“Now lookahere, Loo-tenant,” said Rawbon soothingly. “There’s no need for you to feel peaked—not any. It was darn good of you to let me in on these sacred no-admittance-’cept-on-business trenches, and I’m plumb glad I landed in the mix-up. It would probably raise trouble for you if your boss knew you’d slipped me in; and it sure would raise everlasting trouble for me at home if my name was flourishin’ in the papers gettin’ an A.B.C. or D.A.M.N. or whatever the fixin’ is. And I’d sooner have this”—slapping the German helmet that dangled at his belt—“than your whole darn alphabet o’ initials. Don’t forget what I told you about the dad an’ those Schwartzeheimer friends o’ his, the cousins o’ which same friends I’ve been blowin’ off the earth with bomb base-balls. Let it go at that, and never forget it, friend—I’m a Benevolent Neutral.”
“I won’t forget it,” said Courtenay, laughing and shaking hands. He watched the sergeant as he bestrode the motor-cycle, pushed off, and swung off warily down the wet road into the morning mist.
“What was it that despatch said a while back!” he mused. “Something about ’There are few who appreciate or even understand the value of the varied work of the Army Service Corps.’ Well, this lot was a bit more varied than usual, and I fancy it might astonish even the fellow who wrote that line.”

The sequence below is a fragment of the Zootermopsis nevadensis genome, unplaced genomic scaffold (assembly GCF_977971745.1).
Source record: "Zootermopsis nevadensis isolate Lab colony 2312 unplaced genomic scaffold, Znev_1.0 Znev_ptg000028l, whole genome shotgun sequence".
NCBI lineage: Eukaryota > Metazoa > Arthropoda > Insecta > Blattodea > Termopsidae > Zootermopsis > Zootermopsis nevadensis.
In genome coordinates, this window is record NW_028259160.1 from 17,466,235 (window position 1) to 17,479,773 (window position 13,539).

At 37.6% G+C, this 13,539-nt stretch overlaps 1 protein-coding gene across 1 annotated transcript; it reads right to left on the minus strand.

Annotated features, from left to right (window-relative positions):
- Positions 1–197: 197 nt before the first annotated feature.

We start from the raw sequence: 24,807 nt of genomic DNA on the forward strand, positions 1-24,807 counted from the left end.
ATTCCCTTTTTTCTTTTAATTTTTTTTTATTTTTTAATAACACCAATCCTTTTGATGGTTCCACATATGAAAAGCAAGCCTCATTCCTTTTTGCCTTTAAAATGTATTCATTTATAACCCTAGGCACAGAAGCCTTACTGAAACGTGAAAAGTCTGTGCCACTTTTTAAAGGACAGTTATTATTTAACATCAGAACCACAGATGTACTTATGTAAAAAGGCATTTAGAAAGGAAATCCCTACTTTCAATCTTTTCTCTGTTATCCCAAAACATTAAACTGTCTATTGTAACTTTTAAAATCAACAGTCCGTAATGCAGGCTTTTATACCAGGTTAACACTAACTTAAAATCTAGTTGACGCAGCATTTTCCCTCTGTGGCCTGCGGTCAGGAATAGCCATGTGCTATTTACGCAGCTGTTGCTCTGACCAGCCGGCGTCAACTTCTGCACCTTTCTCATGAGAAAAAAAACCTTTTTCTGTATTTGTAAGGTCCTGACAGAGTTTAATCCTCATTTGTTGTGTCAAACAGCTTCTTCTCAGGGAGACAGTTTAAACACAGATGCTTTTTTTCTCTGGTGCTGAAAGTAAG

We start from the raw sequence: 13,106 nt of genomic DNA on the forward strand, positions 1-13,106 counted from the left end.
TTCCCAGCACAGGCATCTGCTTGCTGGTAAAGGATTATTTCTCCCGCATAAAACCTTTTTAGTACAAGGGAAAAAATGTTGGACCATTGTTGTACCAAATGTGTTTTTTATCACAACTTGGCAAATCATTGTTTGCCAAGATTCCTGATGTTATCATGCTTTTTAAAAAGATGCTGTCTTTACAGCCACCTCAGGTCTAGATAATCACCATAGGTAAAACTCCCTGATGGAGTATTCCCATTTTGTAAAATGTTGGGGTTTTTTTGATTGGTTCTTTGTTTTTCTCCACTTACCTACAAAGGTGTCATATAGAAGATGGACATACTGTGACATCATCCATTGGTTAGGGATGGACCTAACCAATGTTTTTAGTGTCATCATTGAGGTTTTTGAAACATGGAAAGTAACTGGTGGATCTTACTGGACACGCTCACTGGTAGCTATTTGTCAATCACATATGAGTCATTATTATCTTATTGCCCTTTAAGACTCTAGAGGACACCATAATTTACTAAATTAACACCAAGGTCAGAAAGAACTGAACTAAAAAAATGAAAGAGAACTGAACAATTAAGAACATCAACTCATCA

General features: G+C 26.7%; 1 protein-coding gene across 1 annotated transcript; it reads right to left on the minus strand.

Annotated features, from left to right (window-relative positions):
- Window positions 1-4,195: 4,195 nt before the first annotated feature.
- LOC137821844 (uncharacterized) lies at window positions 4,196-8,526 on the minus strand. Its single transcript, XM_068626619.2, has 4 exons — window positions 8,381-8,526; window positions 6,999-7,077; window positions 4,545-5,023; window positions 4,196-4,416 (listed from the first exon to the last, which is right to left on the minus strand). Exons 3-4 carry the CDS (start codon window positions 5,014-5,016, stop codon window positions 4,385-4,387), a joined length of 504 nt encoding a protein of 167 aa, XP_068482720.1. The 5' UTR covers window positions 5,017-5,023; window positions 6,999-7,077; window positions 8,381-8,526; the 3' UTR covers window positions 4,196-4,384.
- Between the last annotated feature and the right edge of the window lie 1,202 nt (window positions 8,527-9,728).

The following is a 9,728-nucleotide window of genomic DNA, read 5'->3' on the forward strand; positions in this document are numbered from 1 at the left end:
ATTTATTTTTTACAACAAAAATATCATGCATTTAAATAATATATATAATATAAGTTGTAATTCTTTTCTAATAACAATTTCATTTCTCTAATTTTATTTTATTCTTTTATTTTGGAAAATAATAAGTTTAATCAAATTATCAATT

“Yesterday one of the enemy’s heavy guns was put out of action by our artillery.”—Extract from despatch.
“Stand fast!” the instructor bellowed, and while the detachment stiffened to immobility he went on, without stopping to draw breath, bellowing other and less printable remarks. After he had finished these he ordered “Detachment rear!” and taking more time and adding even more point to his remarks, he repeated some of them and added others, addressing abruptly and virulently the “Number” whose bungling had aroused his wrath.
“You’ve learnt your gun drill,” he said, “learned it like a sulphur-crested cockatoo learns to gabble ’Pretty Polly scratch a poll’; why in the name of Moses you can’t make your hands do what your tongue says ’as me beat. You, Donovan, that’s Number Three, let me hear you repeat the drill for Action Front.”
Donovan, standing strictly to attention, and with his eyes fixed straight to his front, drew a deep breath and rattled off:
“At the order or signal from the battery leader or section commander, ‘Halt action front!’ One orders ’Halt action front!’—At the order from One, the detachment dismounts, Three unkeys, and with Two lifts the trail; when the trail is clear of the hook, Three orders ’Limber drive on.’”
The instructor interrupted explosively.
“You see,” he growled, “you know it. Three orders ‘Limber drive on.’ You’re Three! but did you order limber drive on, or limber drive off, or drive anywhere at all? Did you expect drivers that would be sitting up there on their horses, with their backs turned to you, to have eyes in the backs of their heads to see when you had the trail lifted, or did you be expectin’ them to thought-read that you wanted them to drive on!”